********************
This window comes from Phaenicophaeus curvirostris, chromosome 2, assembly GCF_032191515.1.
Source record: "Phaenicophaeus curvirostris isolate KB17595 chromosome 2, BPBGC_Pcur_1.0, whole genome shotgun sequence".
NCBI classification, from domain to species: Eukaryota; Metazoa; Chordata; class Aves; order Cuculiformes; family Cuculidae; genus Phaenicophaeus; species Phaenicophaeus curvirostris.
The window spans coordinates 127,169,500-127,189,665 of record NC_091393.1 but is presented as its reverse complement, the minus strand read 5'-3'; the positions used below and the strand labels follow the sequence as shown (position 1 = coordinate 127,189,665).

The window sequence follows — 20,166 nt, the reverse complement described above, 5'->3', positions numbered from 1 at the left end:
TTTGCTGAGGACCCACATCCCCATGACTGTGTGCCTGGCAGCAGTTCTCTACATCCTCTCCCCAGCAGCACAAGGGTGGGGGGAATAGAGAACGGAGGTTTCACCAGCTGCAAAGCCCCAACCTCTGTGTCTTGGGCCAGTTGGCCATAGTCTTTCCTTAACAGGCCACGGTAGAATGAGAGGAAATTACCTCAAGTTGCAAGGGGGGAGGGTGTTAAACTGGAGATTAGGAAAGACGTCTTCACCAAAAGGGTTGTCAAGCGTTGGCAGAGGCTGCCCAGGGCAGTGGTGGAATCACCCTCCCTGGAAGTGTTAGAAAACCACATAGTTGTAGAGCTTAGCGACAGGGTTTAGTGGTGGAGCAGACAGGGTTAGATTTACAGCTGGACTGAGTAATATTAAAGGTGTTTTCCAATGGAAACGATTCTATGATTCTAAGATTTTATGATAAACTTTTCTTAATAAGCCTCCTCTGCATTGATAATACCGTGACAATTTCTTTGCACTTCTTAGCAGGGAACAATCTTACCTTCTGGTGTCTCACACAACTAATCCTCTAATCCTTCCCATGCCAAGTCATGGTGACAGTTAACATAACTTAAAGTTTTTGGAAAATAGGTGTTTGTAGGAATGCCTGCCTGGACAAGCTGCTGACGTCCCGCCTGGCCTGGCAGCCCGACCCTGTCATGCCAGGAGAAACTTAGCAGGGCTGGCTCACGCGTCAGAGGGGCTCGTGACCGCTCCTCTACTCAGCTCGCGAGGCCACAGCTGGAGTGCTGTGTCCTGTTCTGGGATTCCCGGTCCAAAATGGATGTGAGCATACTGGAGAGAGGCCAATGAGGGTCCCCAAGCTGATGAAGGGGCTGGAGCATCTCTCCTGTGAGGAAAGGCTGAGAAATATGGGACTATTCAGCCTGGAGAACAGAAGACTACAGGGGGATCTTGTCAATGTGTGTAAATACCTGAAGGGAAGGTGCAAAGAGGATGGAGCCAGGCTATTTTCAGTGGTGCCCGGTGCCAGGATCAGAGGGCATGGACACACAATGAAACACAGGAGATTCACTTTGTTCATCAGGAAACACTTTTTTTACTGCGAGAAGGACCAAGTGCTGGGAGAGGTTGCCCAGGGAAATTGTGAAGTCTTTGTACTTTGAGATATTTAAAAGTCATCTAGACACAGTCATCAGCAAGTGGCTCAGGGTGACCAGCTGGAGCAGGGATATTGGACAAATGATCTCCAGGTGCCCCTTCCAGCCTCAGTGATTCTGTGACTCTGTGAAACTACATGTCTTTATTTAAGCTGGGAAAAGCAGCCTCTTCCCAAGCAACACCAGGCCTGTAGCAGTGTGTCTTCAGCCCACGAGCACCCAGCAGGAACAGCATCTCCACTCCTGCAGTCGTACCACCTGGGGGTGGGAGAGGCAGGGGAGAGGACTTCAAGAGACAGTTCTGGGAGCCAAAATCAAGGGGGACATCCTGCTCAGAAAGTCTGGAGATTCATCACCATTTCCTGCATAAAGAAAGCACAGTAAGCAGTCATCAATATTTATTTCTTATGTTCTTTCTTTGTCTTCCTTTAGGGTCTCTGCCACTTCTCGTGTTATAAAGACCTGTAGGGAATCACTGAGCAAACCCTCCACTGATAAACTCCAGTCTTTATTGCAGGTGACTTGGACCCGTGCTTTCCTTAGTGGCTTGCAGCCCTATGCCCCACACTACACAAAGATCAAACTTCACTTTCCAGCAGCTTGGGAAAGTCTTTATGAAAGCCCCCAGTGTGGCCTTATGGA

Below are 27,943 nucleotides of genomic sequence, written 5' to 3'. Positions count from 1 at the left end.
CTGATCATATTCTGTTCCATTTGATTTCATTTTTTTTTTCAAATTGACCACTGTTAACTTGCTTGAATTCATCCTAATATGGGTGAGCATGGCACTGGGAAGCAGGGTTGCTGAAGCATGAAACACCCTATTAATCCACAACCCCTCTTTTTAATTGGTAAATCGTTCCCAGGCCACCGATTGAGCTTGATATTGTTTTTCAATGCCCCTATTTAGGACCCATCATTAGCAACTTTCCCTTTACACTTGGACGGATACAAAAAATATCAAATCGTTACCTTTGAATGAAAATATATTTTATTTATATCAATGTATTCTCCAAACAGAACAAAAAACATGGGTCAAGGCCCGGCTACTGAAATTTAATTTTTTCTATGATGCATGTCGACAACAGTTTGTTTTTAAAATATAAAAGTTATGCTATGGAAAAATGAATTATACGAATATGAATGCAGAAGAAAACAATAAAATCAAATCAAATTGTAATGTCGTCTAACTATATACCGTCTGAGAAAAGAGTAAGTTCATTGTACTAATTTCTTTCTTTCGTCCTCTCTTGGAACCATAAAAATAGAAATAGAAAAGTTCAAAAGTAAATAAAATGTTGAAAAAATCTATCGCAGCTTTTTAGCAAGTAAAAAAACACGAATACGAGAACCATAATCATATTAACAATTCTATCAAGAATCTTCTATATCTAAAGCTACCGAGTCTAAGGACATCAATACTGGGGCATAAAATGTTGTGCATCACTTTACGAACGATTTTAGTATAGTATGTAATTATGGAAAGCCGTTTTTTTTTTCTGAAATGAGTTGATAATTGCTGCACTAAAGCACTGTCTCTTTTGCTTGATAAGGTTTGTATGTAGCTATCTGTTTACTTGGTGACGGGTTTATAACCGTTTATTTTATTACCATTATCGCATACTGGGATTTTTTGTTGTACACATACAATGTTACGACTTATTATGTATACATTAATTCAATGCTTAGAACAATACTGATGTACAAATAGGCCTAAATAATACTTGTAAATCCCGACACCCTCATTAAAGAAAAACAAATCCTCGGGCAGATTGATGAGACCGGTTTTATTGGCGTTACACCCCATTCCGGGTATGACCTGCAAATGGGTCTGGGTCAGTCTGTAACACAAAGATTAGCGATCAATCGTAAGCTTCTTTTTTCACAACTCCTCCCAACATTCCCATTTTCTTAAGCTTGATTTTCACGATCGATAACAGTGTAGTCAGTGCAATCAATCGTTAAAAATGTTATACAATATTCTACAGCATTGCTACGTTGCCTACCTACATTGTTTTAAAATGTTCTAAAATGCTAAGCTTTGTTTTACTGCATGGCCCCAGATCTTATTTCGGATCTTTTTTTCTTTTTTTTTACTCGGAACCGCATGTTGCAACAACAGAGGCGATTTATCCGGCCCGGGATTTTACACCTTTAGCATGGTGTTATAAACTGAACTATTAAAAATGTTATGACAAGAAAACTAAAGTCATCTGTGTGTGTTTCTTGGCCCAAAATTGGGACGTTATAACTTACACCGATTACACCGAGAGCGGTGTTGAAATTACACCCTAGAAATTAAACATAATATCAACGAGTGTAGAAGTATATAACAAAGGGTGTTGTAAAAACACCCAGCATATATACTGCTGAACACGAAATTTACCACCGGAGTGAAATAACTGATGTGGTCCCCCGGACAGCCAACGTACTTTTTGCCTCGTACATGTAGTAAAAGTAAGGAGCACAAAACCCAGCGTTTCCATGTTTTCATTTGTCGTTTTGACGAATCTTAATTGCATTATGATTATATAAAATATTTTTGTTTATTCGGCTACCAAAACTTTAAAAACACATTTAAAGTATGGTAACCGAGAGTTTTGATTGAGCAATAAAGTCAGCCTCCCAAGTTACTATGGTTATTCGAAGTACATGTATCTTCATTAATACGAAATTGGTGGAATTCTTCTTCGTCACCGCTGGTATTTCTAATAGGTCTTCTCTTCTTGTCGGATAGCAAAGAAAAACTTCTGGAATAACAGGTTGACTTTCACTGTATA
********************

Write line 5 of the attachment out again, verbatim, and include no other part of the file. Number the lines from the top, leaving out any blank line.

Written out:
The window sequence follows — 20,166 nt, the reverse complement described above, 5'->3', positions numbered from 1 at the left end: